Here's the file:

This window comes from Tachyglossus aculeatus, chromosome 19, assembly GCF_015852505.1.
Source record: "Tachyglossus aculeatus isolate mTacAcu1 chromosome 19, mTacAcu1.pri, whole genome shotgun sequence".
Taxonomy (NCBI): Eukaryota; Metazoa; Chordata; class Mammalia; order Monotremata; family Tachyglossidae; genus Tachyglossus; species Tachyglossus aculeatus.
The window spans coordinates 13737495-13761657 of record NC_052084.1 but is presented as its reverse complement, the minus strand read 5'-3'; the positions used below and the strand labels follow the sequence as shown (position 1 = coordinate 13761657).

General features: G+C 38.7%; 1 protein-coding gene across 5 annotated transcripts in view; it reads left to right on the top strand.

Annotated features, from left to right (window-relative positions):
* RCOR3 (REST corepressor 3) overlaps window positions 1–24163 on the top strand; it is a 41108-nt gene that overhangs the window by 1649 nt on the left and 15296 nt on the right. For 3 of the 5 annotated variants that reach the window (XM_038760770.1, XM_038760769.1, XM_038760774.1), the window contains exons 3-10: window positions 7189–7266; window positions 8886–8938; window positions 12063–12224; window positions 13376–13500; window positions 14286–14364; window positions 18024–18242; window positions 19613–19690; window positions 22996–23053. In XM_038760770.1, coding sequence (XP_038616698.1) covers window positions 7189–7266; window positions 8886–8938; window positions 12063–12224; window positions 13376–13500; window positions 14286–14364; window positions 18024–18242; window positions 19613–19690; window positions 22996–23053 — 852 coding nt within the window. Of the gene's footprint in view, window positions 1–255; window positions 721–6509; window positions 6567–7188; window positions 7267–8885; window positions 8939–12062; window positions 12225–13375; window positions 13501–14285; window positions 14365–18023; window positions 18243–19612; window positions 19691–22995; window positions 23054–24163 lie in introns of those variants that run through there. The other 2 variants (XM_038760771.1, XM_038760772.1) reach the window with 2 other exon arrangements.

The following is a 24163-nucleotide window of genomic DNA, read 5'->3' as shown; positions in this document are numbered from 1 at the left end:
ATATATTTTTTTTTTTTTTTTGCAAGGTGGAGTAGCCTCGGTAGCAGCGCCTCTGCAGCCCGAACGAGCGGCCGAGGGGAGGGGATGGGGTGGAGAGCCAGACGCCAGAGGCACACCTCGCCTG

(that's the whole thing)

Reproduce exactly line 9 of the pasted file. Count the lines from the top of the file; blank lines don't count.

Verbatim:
ATATATTTTTTTTTTTTTTTTGCAAGGTGGAGTAGCCTCGGTAGCAGCGCCTCTGCAGCCCGAACGAGCGGCCGAGGGGAGGGGATGGGGTGGAGAGCCAGACGCCAGAGGCACACCTCGCCTG